Tier 2:

Geovany Soto bounced back in a big way in 2010 after he stiffed his owners with a horrible 2009 when they paid for a repeat of his rookie year. He had more six more HR, six more RBI, and 20 more runs scored in nine fewer at bats. Soto also increased his BA from a dismal .218 to .280 last year. He had arthroscopic shoulder surgery and should be good to go this year. Soto should approach 450 AB in 2011.

Miguel Montero is a bounce-back candidate entering 2011 after so many expected so much in 2010. He spent much of the first part of the year recovering from a torn meniscus and didn’t reach those expectations as he played in only 85 games. If he can get 400-450 AB, there is still a chance he can manage 20 HR since he plays in a very hitter friendly home park.

The Colorado Rockies signed Chris Iannetta to a three-year contract with an option last January and don’t have Miguel Olivo anymore so Iannetta is the guy going into 2011. He started 2010 very slowly and was sent back to the minors. He performed well there (as usual for him) and was recalled. In all, he only had 188 AB with the big club with 9 HR and a .197 BA which was fueled by a .214 BABIP – low even by Chris Iannetta standards. Look for the BA to bounce back and, if he gets enough plate appearances, 20 HR.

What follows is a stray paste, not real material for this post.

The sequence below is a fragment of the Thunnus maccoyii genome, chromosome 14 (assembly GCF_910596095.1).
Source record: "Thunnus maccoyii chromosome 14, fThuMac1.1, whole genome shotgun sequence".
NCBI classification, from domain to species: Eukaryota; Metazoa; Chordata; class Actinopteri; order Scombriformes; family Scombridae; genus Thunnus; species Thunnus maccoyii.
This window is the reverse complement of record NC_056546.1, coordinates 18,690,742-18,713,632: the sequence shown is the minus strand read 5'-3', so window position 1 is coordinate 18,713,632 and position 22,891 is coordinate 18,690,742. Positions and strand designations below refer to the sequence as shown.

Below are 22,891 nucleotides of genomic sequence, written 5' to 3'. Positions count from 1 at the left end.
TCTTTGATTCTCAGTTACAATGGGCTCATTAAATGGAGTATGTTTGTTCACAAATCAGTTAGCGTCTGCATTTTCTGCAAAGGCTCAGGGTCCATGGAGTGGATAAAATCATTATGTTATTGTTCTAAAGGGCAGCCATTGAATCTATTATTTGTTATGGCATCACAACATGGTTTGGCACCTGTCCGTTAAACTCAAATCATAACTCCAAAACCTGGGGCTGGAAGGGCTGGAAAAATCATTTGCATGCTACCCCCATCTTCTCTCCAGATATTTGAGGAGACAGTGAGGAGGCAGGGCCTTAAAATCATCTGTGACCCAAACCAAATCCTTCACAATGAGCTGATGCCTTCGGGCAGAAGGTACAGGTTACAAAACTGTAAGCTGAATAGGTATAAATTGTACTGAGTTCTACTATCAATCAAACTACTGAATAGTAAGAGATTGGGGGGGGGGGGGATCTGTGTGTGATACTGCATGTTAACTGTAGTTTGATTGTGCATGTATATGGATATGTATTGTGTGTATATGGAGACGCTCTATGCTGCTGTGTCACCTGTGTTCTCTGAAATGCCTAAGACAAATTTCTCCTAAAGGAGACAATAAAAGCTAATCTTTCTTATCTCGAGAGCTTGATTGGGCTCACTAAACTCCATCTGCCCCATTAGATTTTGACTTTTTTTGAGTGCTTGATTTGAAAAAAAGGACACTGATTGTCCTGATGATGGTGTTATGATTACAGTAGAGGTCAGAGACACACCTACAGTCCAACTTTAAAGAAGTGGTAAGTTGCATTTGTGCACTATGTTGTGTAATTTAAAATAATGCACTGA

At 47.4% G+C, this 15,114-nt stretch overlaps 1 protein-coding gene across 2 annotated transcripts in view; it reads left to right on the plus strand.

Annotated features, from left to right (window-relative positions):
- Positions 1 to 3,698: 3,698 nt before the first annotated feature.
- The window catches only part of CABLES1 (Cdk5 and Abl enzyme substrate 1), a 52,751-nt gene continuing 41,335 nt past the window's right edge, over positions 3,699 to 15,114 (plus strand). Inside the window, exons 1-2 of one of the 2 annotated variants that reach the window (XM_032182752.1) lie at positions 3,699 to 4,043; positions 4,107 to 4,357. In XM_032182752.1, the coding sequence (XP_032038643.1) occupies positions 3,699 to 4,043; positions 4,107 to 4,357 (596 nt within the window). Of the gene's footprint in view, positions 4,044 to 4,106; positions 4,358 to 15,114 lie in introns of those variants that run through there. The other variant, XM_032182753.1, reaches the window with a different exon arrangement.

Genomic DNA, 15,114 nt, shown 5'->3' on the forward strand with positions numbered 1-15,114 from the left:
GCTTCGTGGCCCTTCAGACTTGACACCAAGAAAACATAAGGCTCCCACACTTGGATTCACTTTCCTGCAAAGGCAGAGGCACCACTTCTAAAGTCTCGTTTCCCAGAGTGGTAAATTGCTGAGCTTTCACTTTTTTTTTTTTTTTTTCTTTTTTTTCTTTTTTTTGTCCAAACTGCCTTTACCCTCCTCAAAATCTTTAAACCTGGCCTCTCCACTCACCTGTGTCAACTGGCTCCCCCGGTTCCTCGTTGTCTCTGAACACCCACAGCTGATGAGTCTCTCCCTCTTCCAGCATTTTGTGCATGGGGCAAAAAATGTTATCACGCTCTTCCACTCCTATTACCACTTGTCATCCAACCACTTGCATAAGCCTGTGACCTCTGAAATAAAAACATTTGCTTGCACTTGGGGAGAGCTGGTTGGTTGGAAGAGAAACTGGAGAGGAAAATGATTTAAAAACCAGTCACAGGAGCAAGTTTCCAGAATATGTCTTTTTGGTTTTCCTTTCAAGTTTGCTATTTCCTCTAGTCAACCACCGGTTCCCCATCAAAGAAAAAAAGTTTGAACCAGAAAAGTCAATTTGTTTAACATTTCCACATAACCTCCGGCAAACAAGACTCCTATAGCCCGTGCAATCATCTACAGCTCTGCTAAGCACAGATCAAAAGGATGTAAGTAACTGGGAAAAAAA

Yadier Molina had three straight years of at least a .275 BA going into the 2010 season. He then finished last year at .262. Yadier also had three straight years of at least 440 AB but has yet to hit double digit HR in any season in his career. Don’t start looking for it now. He’s shown us basically what he is – a catcher that will accumulate counting stats and give you a BA that won’t kill you.